Age is also a very crucial factor. Mostly, either young people or older folks are more prone to cheating. The ‘safe zoned’ middle are the ones who have somehow managed to take their focus elsewhere – busy making careers, buying homes, planning babies or rearing young children. Either there is constant seeking of ‘newness’ when one is too young or an unending fight against ‘boredom’ as one grows old. It is also said, people approaching key milestone ages often re-evaluate their lives and are prone to becoming suddenly unfaithful.
Men typically cheat more than women. So, says the top researches in this area. Men cheat largely because of sexual disappointments and women generally due to emotional disappointments.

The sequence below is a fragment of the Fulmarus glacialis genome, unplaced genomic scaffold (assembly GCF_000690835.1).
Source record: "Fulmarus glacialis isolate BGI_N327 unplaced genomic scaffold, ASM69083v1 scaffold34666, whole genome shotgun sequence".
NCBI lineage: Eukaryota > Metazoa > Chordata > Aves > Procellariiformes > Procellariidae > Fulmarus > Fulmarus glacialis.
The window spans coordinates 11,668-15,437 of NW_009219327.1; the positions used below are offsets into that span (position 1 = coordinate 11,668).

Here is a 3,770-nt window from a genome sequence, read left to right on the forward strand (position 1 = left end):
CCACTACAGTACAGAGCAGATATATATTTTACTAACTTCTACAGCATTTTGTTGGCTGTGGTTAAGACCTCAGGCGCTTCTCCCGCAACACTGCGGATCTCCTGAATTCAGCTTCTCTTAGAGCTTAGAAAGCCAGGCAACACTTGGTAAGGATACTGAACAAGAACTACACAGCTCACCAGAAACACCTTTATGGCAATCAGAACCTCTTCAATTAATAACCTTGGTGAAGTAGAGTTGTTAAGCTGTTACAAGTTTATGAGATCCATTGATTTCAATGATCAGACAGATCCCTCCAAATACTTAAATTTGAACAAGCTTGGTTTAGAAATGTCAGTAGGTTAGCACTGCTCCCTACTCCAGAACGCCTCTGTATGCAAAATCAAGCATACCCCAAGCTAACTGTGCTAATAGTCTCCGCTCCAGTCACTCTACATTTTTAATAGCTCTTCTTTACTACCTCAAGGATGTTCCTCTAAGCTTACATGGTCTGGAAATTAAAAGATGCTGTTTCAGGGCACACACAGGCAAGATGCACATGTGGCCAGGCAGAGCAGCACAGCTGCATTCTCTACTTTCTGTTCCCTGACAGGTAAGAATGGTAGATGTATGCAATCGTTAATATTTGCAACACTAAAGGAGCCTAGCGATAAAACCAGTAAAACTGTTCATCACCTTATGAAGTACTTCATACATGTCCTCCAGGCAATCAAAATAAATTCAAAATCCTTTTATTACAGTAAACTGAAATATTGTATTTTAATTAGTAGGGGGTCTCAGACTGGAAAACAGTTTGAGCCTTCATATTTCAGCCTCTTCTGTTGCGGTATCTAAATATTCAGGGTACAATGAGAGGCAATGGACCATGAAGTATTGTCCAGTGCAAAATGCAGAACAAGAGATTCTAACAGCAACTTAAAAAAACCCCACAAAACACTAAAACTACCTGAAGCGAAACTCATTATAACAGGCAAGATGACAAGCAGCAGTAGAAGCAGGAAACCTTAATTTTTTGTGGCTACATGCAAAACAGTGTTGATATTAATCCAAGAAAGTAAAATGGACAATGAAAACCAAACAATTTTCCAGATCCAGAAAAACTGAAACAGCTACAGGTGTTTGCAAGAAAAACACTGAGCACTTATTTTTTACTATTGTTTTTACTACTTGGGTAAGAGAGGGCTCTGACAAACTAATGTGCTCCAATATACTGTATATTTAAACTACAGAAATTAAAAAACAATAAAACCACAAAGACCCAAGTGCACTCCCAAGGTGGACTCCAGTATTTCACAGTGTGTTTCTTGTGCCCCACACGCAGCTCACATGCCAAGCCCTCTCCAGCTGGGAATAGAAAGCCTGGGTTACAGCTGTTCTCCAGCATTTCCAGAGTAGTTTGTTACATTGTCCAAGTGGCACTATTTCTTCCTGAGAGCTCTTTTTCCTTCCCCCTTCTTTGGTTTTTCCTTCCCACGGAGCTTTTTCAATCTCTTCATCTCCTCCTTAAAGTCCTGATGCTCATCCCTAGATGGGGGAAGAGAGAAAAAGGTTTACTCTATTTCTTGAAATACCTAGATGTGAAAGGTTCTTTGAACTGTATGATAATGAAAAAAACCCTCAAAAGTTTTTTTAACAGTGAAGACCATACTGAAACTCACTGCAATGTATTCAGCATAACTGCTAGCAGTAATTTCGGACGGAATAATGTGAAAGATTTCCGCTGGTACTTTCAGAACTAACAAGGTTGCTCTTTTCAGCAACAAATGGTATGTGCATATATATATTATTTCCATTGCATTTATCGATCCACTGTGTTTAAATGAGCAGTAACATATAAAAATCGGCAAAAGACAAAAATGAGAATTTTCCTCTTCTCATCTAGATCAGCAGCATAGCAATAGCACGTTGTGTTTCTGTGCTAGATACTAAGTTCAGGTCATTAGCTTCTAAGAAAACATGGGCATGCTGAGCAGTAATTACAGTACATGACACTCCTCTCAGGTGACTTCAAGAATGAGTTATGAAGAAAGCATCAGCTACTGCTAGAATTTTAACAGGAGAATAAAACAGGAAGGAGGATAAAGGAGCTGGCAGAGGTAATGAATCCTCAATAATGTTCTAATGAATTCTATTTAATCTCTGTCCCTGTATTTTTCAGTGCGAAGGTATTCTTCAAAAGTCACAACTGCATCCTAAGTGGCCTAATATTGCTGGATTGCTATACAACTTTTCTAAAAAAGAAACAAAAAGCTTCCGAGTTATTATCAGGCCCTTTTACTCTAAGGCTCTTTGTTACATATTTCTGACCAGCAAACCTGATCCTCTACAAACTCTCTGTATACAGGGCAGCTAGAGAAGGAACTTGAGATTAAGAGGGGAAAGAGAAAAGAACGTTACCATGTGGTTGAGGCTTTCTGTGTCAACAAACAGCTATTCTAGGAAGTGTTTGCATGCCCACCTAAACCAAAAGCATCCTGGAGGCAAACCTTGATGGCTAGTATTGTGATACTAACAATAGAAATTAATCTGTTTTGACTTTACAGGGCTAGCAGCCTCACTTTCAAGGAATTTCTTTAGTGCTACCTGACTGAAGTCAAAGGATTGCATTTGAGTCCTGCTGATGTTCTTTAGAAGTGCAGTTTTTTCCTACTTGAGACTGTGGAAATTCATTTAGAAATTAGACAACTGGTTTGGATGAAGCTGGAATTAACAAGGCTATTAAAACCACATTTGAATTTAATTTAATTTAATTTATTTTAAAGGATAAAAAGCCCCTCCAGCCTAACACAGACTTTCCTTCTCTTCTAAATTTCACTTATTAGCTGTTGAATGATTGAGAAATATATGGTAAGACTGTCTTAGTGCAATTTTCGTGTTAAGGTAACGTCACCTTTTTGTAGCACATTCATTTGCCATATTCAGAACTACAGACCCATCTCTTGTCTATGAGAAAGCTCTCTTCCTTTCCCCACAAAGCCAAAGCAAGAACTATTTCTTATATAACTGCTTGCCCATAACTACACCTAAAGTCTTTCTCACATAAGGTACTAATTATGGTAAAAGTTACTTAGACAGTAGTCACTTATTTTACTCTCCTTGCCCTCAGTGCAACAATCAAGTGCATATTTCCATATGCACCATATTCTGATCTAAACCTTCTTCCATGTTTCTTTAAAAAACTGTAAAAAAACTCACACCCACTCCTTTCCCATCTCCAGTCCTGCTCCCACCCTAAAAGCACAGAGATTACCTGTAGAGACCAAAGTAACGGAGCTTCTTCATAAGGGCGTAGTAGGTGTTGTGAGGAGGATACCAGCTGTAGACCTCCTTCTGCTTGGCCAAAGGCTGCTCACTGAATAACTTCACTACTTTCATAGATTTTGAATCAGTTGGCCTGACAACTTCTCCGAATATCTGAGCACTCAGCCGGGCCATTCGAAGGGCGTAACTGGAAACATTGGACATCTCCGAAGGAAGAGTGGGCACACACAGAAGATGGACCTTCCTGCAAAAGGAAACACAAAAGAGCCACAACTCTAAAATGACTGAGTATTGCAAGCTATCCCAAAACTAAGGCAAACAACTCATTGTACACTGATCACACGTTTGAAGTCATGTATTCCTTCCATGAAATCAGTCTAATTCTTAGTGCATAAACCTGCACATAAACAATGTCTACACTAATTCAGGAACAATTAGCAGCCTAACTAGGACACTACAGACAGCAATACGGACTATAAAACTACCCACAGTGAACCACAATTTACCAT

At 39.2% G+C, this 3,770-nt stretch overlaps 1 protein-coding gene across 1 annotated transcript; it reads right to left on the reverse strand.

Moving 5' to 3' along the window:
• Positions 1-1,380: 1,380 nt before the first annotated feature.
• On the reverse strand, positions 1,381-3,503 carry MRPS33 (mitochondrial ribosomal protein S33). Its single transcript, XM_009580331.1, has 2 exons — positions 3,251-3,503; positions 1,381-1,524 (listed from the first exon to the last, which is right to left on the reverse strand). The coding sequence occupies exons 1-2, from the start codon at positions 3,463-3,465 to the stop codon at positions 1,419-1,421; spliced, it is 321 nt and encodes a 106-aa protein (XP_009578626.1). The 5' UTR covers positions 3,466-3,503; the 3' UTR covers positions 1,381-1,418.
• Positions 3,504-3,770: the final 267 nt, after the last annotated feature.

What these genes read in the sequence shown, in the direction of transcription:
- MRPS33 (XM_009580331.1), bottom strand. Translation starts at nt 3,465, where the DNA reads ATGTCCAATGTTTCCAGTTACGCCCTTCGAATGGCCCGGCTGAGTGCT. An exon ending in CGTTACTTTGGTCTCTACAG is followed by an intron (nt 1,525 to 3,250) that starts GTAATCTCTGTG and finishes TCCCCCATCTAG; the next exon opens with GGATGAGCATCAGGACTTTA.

Prospects entice us a lot too. The prospect of a better experience, thinking something could lead to a better future, the prospect of finding happiness – this list could go on and on. The need for us to find meaning in inherent relationships –either as physical intimacy or emotional connection and the hope that we can find this elsewhere will spur us to probably check out the forbidden fruit.
Media and economic influences are as influencing as any other factor. The internet makes it all the more easy to meet someone new. The digital age has facilitated a total “guilty free” alluring to acts of adultery and cheating. It is more affordable to seek frontiers on the stealth-mode, to keep secrets.